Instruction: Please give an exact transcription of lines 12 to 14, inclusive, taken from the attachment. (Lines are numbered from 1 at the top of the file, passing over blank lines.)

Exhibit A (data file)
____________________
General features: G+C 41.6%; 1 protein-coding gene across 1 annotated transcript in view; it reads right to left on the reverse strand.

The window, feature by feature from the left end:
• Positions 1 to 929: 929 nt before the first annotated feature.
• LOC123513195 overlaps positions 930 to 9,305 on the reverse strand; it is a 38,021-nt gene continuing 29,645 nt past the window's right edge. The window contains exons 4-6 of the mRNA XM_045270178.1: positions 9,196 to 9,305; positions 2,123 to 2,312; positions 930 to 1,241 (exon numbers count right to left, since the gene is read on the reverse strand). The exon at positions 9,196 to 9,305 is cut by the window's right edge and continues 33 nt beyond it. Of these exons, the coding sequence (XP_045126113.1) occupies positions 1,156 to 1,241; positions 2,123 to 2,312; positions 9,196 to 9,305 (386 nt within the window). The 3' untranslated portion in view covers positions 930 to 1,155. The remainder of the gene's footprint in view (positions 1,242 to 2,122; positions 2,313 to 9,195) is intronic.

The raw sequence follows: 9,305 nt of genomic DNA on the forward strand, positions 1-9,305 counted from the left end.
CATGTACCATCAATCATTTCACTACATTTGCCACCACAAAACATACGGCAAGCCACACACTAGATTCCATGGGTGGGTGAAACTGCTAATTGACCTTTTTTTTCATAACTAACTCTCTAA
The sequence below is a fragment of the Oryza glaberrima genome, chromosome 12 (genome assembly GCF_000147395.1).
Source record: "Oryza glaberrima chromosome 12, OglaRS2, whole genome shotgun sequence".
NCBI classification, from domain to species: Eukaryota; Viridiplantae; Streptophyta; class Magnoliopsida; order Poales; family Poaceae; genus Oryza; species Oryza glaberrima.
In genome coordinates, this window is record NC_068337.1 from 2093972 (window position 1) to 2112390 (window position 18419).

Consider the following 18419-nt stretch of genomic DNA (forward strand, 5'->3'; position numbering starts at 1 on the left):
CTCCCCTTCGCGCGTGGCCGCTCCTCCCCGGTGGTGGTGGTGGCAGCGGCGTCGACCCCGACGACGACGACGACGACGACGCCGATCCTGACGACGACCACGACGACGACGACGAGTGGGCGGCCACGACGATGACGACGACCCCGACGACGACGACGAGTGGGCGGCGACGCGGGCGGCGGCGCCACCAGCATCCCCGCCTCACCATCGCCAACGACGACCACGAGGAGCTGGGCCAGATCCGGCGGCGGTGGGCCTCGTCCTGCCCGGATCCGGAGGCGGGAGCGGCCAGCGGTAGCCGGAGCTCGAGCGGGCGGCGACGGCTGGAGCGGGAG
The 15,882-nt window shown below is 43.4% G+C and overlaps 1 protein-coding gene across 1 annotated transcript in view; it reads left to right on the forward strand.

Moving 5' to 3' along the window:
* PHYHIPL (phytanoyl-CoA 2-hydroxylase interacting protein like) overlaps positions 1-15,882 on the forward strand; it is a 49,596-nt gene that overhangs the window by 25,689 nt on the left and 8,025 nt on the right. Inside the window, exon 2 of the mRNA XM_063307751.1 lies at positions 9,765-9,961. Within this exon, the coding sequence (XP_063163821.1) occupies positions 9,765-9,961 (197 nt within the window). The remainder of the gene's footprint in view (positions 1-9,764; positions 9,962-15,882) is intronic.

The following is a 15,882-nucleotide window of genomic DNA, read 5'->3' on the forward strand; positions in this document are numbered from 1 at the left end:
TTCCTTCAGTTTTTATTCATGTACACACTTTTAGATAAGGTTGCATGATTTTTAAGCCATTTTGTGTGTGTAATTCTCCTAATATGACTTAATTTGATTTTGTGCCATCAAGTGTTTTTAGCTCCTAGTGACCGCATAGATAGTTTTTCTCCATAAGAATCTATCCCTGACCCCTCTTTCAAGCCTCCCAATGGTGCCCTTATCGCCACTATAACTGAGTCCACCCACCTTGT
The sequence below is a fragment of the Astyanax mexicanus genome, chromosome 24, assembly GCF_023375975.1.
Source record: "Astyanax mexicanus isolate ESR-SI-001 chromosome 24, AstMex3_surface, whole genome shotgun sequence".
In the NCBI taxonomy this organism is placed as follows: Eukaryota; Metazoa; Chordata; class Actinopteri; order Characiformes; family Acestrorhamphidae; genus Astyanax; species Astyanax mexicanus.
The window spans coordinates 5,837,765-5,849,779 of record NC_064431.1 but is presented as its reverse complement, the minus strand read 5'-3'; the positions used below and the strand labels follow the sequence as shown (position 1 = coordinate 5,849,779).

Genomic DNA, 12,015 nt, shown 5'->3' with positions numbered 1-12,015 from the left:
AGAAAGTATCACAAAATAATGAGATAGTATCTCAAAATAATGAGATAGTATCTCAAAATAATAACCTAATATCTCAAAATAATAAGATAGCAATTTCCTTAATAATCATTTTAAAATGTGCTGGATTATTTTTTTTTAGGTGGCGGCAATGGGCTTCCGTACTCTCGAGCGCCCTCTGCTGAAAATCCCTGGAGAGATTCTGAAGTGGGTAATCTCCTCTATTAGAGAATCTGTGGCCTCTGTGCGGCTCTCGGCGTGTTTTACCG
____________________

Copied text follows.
CTCCCCTTCGCGCGTGGCCGCTCCTCCCCGGTGGTGGTGGTGGCAGCGGCGTCGACCCCGACGACGACGACGACGACGACGCCGATCCTGACGACGACCACGACGACGACGACGAGTGGGCGGCCACGACGATGACGACGACCCCGACGACGACGACGAGTGGGCGGCGACGCGGGCGGCGGCGCCACCAGCATCCCCGCCTCACCATCGCCAACGACGACCACGAGGAGCTGGGCCAGATCCGGCGGCGGTGGGCCTCGTCCTGCCCGGATCCGGAGGCGGGAGCGGCCAGCGGTAGCCGGAGCTCGAGCGGGCGGCGACGGCTGGAGCGGGAG
The 15,882-nt window shown below is 43.4% G+C and overlaps 1 protein-coding gene across 1 annotated transcript in view; it reads left to right on the forward strand.

Moving 5' to 3' along the window: